Cornelius Jansen was born A. D. 1585, and died 1638, as bishop of Ypern. His principal work was edited after his death : Augustinus seu Doctrina S. Augustini de humanæ Naturæ Sanitate, Ægritudine, Medicina adversus Pelagianos et Massilienses, Low, 1640, iii. f. Concerning the external history of Jansenism (the bull In Eminenti issued by Pope Urban VIII., A. D. 1642), as well as of Jean du Vergier, abbot of St. Cyran, and PortRoyal des Champs, compare the works of Reuchlin, Neale, etc., and the works on ecclesiastical history in general; as regards the scientific importance of the Society of Port-Royal, in its bearing upon France, see the works on the history of literature, especially: Sainte Beuve, Port-Royal, 4 vols., Paris, 1840–58. [Histoire des cinq Propositione de Jansen, Liège, 1699, 2 vols., (by Dumas.)]

Comp. Vol. i., § 84, 114. Jansenism may be called Protestantism within the Roman Catholic Church, so far as Jesuitism, which is its antithesis, represents modern Catholicism. But we ought to bear in mind, that this can be said only in reference to the doctrines of grace and of good works. As regards the sacraments (and especially the Lord's Supper), the Jansenists have strictly retained the views of the Roman Catholic Church, and are quite as decidedly opposed to the Protestant doctrines as the Council of Trent, or the Jesuits,

Arnauld was born A. D. 1612, and died 1694. His complete works appeared after his death, Lausanne, 1680, 4. Comp. Reuchlin, p. 132, ss. Kirchenhistorisches Archiv., 1824, p. 101, ss. [The chief works of Arnauld, De la fréquente Communion, 1643; La Theologie Morale des Jesuites, 1643 ; Apologie de Jansen, 1644; Euvres, 48, 4to. He wrote against the Protestants (Jurien and Aubertin), the Jesuits (Maimbourg, Annat), and the philosophers (Descartes and Malebranche). Causa Arnaldina, 2 vols., Leod. Eb., 1699. Vavin, La Verité sur Arnauld, 2 vols., Paris, 1847.]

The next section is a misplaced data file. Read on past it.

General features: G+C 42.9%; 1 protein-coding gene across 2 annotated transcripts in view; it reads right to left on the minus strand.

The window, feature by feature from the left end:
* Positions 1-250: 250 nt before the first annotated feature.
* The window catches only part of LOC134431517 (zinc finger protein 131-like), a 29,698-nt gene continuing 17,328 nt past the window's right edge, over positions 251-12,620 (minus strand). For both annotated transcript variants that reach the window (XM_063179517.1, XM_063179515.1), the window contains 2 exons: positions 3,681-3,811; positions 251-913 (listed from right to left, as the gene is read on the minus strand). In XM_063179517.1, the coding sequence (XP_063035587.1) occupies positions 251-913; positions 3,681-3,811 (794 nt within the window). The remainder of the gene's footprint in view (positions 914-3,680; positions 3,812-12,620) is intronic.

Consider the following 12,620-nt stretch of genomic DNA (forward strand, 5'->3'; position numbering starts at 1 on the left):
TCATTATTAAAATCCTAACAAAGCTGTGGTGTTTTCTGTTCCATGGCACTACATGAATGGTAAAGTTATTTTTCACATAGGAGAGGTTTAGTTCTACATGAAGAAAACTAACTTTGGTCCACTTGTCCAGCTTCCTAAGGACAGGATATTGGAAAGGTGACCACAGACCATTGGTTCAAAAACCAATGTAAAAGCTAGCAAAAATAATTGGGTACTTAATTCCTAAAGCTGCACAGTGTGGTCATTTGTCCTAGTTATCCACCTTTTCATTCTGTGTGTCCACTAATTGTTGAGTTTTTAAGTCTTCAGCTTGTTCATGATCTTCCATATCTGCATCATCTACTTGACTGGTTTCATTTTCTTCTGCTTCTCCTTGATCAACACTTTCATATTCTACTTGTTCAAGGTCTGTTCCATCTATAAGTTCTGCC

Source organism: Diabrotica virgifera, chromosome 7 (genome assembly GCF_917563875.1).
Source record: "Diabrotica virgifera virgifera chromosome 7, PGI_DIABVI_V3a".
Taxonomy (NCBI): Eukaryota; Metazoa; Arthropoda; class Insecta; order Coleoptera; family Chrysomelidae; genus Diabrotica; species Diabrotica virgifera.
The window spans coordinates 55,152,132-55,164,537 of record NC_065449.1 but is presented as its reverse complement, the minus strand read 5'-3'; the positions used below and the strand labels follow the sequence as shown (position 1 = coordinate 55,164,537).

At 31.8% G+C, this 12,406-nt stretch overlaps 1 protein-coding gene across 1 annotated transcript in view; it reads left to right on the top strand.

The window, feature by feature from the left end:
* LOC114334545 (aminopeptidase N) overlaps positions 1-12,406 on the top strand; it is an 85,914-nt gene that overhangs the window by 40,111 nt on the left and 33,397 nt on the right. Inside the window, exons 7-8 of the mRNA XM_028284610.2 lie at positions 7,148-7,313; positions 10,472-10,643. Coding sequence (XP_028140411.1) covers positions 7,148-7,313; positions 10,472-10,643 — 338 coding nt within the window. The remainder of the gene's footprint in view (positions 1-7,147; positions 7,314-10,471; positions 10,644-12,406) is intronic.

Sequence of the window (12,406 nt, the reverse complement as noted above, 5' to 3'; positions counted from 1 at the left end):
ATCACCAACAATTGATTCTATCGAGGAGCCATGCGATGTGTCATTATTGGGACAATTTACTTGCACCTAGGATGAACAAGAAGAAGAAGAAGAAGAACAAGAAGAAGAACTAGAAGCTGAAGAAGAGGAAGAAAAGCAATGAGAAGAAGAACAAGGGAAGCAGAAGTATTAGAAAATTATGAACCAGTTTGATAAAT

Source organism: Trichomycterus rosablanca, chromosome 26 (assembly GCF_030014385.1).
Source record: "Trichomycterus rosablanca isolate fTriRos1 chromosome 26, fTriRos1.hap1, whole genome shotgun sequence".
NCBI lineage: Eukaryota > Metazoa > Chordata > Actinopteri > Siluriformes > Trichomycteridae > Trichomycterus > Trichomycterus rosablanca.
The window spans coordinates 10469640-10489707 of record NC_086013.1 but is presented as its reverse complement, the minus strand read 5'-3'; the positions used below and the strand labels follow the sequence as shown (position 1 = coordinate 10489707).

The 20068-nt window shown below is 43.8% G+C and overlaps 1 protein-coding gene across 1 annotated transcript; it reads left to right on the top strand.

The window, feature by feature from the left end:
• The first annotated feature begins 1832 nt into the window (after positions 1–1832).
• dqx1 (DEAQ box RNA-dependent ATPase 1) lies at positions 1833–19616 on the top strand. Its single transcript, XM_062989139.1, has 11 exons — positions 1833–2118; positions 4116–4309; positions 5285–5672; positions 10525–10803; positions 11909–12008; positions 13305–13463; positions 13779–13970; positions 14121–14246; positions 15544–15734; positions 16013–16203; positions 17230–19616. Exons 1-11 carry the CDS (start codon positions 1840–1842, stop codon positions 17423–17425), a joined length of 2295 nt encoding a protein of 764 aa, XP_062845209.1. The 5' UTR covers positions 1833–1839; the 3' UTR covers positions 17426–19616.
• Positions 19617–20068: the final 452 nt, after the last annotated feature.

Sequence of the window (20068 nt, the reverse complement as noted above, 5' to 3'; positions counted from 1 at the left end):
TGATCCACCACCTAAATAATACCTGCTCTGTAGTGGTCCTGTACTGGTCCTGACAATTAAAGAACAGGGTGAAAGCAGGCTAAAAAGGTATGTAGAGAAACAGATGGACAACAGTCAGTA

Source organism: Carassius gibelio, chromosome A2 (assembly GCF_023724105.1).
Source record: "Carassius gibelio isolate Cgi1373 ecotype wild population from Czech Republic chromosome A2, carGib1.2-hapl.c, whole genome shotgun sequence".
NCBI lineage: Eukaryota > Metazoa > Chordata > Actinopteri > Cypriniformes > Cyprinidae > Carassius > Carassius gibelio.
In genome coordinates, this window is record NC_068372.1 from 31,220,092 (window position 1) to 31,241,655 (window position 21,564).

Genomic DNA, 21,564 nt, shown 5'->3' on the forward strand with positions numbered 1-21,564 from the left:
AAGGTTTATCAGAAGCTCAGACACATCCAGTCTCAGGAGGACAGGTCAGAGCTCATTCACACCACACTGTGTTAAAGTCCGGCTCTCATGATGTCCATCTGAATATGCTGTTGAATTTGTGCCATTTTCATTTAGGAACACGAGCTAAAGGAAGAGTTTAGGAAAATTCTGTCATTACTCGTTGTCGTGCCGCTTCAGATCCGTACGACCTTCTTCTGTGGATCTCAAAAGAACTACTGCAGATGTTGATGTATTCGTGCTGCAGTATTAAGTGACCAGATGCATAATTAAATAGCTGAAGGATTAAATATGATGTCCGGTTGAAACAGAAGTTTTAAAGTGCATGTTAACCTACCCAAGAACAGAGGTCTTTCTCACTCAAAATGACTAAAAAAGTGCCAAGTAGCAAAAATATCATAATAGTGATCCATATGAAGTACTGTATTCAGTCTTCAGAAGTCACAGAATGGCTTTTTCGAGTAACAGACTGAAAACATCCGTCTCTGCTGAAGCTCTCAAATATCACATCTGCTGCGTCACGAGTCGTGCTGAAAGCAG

Nicole, was born a. D. 1625, and died 1695. He opposed the Jesuits as as well as the Protestants. Kirchen. Archiv. I. c. p. 121, ss. [Nicole and Jansenists, Princeton Rev., Jan., 1856. His essays have a high reputation : 25 vols., Paris, 1733, sq.]

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Pascal was born A. D. 1623, at Clermont in Auvergne, and died 1662. He wrote: Les Provinciales (Lettres écrites par Louis Montalte à un Pro vincial de ses amis.) Col., 1657.—Pensées sur la Religion, 1669. They were translatea into German by K. A. Blech, with a preface by Neander, Berlin, 1840. Euvres, Paris, 1816. Comp. the biography composed by his sister (Mad. Périer), and prefixed to his Pensées; Theremin (Adalberts Bekenntnisse, Berlin, 1831), p. 222, ss. J. Rust, de Blasio Pascale, Erlang., 1833, 4, and * Reuchlin, Pascals Leben und der Geist seiner Schriften, Stuttg., 1840. [Pascals Pensées, first published by Périer, imperfect, and mutilated; also by Condorcet, 1776; Voltaire, 1778; revised by Faugères, after the original, 2 vols, 1844, and Havet, 1852, and Astié, 2 vols., Lausanne, 1857. Des Pensées de Pascal, par V. Cousin, 1843 (comp. Rev. de deux Mondes, Nov. 15, 1853, article by Planche, reviewing the whole controversy, and Villemain's Discours., 1855). A. Vinet, Etudes sur Blaise Pascal, Paris, 1848. Neander, geschichtliche Bedentung d. Pensées in his wissenschaftliche Abhandlungen. Abbé Maynard, Les Provinciales et leur Refutation, 2 vols., Paris, 1851; comp. Christ. Remembr., July, 1852, a vindication of Pascal.-Au English transl. of the Provincial Letters, 2d ed., 1658, Lond. ; also, 1816. Thoughts, newly transl. ed. by Bickersteth, 1833. McCrie's transl. of Letters, Edinb. Thoughts and Letters, etc., 3 vols., Lond., 1847–50 by Geo. Pearce, New York, 2 vols., 1858. Thoughts, transl. by O. W. Wight, and Priv. Letters; 2 vols., New York, 1861. Articles on Pascal; Kitto's Journal, vol. 3; Eclectic (Lond.), Nov., 1852; Princeton Rev., Jan., 1854; Rogers, in his Miscellanies; North American (Bowen) vol. 60; Neander on Pascal, transl. ip Kitto, vol. 3; on Recent Editions and Transl., Meth. Quarterly, xii.]

Quesnel died A. D. 1719. He published Le Nouveau Testament en français avec de reflexions morales, etc., Par., 1687. On the controversies respecting the constitution of the Church, see the works on ecclesiastical history. [The 101 Propositions of Quesnel, condemned, see in Church Review, Jan., 1858. The New Test. of Quesnel, with Moral Reflections, Lond., 4 vols., 1719-25: his Four Gospels, 2 vols. Balt., 1790 : republ., edited by bp. Wilson in 3 vols.; Philadelphia ed., 2 vols., 1855. Acta Publica Constitutionis Unigenitus, ed. Pfaff, Tab., 1721 ; Collectio Nova Actorum, ed. Dubois, 1725 ; Anecdotes, on Mém. secretes de la Const. Unig., 3 vols., Utrecht, 1732.]


$ 229.


Hamberger, Stimmen aus dem Heiligthum d Christl Mystik u. Thesophie. Stuttg. 1857.

[Vaughan, loc. cit.]

Nothwithstanding all the efforts made by Roman Catholics to obtain the ascendency in science, art, and politics (an attempt in which the Jesuits displayed the greatest activity), they never entirely lost that spiritual tendency which characterized the orthodox